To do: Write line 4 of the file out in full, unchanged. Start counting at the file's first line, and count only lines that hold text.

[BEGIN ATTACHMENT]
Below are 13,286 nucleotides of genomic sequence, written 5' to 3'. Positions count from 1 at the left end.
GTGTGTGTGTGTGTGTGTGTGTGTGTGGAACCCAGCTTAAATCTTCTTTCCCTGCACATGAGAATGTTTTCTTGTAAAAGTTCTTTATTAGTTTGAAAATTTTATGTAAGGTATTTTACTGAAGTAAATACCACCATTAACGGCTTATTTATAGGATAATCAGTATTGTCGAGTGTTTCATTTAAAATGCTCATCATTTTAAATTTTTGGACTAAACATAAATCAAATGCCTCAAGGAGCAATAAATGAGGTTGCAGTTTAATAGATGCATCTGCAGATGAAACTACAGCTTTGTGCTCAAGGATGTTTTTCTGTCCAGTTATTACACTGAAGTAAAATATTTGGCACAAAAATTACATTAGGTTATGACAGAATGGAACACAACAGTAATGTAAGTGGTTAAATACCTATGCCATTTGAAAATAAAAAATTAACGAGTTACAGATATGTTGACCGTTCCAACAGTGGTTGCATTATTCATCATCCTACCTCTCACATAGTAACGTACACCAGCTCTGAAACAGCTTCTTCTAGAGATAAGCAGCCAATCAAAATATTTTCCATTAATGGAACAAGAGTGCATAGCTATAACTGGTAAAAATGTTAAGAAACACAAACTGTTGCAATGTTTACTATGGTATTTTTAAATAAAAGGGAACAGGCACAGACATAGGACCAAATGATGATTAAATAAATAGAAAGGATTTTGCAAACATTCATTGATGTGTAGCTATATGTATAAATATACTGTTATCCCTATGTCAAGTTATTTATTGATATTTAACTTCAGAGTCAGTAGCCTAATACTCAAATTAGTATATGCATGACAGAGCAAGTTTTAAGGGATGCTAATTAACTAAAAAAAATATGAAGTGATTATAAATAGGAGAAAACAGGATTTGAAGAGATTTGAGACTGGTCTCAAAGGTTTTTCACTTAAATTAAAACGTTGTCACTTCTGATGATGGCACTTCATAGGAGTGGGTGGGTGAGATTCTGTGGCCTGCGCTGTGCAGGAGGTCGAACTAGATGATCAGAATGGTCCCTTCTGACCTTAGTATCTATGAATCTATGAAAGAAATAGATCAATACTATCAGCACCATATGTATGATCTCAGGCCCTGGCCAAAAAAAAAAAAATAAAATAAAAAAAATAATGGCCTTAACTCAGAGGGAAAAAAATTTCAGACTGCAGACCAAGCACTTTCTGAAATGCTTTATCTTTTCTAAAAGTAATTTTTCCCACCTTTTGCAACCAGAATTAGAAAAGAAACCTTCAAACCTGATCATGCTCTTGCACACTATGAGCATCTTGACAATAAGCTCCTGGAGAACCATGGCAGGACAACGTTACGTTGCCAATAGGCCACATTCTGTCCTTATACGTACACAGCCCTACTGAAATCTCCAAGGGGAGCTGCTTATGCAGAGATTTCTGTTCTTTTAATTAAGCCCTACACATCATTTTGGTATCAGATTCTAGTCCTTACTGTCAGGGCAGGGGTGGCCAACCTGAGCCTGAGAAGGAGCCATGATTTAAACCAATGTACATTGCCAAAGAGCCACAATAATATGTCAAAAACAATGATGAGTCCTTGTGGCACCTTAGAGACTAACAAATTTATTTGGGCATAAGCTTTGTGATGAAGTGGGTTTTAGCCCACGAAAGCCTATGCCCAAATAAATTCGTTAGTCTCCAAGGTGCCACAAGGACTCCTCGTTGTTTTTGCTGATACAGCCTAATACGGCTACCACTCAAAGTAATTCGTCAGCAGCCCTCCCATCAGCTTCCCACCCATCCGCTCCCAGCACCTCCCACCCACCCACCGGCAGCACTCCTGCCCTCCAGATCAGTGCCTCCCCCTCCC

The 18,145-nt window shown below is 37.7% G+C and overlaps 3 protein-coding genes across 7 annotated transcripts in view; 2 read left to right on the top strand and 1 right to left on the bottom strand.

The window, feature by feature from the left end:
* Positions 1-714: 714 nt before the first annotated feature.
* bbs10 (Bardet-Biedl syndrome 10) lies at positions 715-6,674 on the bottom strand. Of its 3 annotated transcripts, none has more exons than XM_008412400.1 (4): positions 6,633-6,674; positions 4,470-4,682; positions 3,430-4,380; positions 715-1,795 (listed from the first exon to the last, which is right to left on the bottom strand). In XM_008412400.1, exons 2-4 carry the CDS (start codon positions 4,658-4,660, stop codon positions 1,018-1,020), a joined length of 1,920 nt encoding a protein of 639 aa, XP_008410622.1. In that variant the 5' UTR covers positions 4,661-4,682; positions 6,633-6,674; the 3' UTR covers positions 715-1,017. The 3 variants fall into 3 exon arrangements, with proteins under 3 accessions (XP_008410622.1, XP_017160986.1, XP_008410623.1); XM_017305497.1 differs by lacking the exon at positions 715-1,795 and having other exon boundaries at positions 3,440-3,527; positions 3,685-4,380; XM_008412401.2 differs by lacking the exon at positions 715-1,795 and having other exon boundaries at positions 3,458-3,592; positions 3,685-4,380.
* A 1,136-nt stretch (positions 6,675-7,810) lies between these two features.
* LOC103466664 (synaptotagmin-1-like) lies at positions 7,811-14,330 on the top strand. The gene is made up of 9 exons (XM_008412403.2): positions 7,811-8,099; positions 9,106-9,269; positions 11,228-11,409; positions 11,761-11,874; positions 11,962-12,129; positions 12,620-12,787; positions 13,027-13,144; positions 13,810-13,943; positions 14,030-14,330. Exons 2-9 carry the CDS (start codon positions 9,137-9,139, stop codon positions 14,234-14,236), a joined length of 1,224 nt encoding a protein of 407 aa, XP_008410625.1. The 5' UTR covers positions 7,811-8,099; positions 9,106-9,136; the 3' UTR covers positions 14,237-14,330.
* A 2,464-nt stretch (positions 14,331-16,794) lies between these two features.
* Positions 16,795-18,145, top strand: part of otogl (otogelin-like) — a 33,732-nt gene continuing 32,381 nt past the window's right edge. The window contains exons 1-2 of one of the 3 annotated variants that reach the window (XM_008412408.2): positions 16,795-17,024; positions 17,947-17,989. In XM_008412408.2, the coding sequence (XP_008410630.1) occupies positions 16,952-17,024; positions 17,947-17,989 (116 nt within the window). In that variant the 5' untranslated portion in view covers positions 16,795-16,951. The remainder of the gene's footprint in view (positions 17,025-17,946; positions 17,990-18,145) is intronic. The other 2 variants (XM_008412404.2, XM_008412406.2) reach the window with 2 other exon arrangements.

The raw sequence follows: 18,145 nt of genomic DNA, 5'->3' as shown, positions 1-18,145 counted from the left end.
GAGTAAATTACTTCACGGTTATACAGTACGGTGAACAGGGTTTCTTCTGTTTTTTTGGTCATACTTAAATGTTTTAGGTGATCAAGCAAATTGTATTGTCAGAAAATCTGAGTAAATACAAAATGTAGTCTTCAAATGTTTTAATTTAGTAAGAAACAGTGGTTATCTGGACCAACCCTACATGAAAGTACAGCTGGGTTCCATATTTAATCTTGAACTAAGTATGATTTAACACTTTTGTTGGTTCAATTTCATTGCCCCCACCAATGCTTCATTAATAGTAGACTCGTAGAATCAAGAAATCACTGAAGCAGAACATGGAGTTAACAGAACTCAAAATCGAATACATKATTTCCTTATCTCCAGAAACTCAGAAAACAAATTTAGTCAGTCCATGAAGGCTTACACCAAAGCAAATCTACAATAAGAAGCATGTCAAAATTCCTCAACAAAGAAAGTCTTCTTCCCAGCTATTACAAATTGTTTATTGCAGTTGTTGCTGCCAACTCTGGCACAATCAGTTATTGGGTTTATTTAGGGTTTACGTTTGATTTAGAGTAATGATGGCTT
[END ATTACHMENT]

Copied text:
The window, feature by feature from the left end: